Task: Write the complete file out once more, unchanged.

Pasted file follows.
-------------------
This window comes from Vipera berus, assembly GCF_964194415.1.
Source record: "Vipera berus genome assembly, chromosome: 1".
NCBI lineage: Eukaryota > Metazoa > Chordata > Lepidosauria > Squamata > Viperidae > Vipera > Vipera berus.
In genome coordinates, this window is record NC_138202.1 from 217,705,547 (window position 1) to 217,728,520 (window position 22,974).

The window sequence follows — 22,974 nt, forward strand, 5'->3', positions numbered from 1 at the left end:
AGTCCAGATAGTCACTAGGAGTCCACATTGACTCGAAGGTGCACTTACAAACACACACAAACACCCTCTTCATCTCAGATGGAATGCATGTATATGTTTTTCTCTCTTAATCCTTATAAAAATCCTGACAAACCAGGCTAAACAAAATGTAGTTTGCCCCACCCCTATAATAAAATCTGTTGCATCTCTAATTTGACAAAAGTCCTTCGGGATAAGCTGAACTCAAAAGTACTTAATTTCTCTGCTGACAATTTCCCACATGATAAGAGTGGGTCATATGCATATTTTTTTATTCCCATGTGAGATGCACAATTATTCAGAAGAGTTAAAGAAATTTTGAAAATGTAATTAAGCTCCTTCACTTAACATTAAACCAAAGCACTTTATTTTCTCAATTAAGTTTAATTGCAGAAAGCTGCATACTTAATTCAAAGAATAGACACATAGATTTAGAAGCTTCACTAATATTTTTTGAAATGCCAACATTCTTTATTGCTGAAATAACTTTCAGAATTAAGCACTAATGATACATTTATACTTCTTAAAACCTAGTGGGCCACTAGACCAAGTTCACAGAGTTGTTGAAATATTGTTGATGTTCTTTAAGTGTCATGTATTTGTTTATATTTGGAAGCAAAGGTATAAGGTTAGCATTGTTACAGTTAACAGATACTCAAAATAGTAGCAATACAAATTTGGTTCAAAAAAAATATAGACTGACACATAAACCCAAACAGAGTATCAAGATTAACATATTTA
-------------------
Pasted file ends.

This window comes from Vipera berus, assembly GCF_964194415.1.
Source record: "Vipera berus genome assembly, chromosome: 1".
NCBI lineage: Eukaryota > Metazoa > Chordata > Lepidosauria > Squamata > Viperidae > Vipera > Vipera berus.
In genome coordinates, this window is record NC_138202.1 from 217,705,547 (window position 1) to 217,728,520 (window position 22,974).

The window sequence follows — 22,974 nt, forward strand, 5'->3', positions numbered from 1 at the left end:
AGTCCAGATAGTCACTAGGAGTCCACATTGACTCGAAGGTGCACTTACAAACACACACAAACACCCTCTTCATCTCAGATGGAATGCATGTATATGTTTTTCTCTCTTAATCCTTATAAAAATCCTGACAAACCAGGCTAAACAAAATGTAGTTTGCCCCACCCCTATAATAAAATCTGTTGCATCTCTAATTTGACAAAAGTCCTTCGGGATAAGCTGAACTCAAAAGTACTTAATTTCTCTGCTGACAATTTCCCACATGATAAGAGTGGGTCATATGCATATTTTTTTATTCCCATGTGAGATGCACAATTATTCAGAAGAGTTAAAGAAATTTTGAAAATGTAATTAAGCTCCTTCACTTAACATTAAACCAAAGCACTTTATTTTCTCAATTAAGTTTAATTGCAGAAAGCTGCATACTTAATTCAAAGAATAGACACATAGATTTAGAAGCTTCACTAATATTTTTTGAAATGCCAACATTCTTTATTGCTGAAATAACTTTCAGAATTAAGCACTAATGATACATTTATACTTCTTAAAACCTAGTGGGCCACTAGACCAAGTTCACAGAGTTGTTGAAATATTGTTGATGTTCTTTAAGTGTCATGTATTTGTTTATATTTGGAAGCAAAGGTATAAGGTTAGCATTGTTACAGTTAACAGATACTCAAAATAGTAGCAATACAAATTTGGTTCAAAAAAAATATAGACTGACACATAAACCCAAACAGAGTATCAAGATTAACATATTTA